• No need to be rude guy, I forgot the word “problem” after “their”. It’s pretty obvious the autodefensas aren’t the problem (hence: autodefensas)

    • Signing petition was easy, since the ATF already has my name on the subject as a registered owner. And my can works GOOD!

  1. Too bad the anti’s can’t see and appreciate how important armed citizens are to justice. Also too bad that bribery (“la mordida” or a bite of the action) is so ingrained in everything that transpires in Mexico that I fear there’s no hope. But I admire the citizens that are trying to change things. It worked in the USA once.

    • “Too bad the anti’s can’t see and appreciate how important armed citizens are to justice.”

      Hah! The anti’s don’t see any need for armed citizens because our politicians, bureaucrats, judges, prosecutors, and law enforcement officers are somehow immune to apathy, corruption, ineptitude, and limited resources. Of course they are never able to explain what exactly creates that immunity.

  2. If we legalize weed it it will be placed under Obamacare, the IRS will administrate it and gun owners won’t get any. As for the press not covering what looks to me like the beginning civil war I guess freedom of the press includes freedom to seek gubment clearance before telling the citizens. Have you noticed the press gets more upset about what Dick Chaney is saying than they do about being banned from the childrens(sic) camps? Although we did get regular updates and great coverage of the soccer tournament.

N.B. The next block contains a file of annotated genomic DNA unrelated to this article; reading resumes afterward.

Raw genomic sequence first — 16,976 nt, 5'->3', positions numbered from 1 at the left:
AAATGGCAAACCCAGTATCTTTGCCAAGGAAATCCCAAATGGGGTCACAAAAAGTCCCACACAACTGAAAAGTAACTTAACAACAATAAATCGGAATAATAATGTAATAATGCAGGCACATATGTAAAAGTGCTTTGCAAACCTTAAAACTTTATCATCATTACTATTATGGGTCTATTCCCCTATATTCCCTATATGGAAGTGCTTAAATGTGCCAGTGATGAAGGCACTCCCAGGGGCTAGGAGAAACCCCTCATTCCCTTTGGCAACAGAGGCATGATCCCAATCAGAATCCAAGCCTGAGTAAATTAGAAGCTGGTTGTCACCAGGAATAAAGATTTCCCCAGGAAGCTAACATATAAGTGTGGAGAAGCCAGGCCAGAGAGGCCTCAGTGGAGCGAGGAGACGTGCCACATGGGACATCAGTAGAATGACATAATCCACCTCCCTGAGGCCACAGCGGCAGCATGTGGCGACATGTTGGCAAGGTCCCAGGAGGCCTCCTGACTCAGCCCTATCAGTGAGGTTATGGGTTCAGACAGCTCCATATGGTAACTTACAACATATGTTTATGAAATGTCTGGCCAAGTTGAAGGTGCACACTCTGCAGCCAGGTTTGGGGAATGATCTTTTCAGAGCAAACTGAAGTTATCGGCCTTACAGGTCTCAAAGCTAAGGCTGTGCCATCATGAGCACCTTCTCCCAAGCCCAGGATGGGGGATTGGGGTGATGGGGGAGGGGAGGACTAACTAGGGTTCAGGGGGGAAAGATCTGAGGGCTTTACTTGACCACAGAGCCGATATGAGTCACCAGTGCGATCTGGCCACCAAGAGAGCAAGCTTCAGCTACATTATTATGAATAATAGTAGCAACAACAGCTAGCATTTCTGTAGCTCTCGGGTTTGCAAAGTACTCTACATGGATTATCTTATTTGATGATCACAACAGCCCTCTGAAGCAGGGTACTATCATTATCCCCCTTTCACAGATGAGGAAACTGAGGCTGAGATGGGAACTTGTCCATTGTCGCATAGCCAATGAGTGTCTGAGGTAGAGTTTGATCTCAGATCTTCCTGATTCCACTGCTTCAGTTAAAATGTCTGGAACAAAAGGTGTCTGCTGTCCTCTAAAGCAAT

3. Sadly, this is the state of my nation, corrupt politicians in power, colluded with the rats and parasites called Narcos, getting our police officers and soldiers killed in their smoke screen they call “war on drugs”. If anything good will come out of this, is that you, americans, must not let government be taken over by people like this. Obama, Holder, Clinton, Pelosi, and company will turn America into the same things the PRI turned Mexico. Do not let them.

    • Now that is the truth if I’ve ever read it. Hope these autodefensas keep fighting the good fight.

    • I have never heard very good things about the PRI from acquaintances who used to live in Mexico.

      • You never will, because there’s nothing good to say about those rats, they steal the tax money for their private accounts, throw parties for their family, protect criminals and their leader even has a prostitution network. The PRI and every politician in here are the lowest type of human garbage.

  4. The cartels sell drugs to people in the US and other countries, and set up roadblocks inside mexico to catch members of other cartels (competing business). They randomly kidnap and murder innocent people. The mexican government is bribed to hell and back, and does the absolute bare minimum to fight the cartels.
    These people aren’t starting civil war. They are just defending the average civilian who doesn’t want their family kidnapped, shot, and left in a ditch.
    I think we can make some changes here to reduce the power of the cartels. Prohibition of drugs hasn’t worked for the past 20 years, and it seems clear to me that it will never work. Does that mean we should regulate drugs or unban them? I’m not sure. However, the problems in mexico are partially our fault.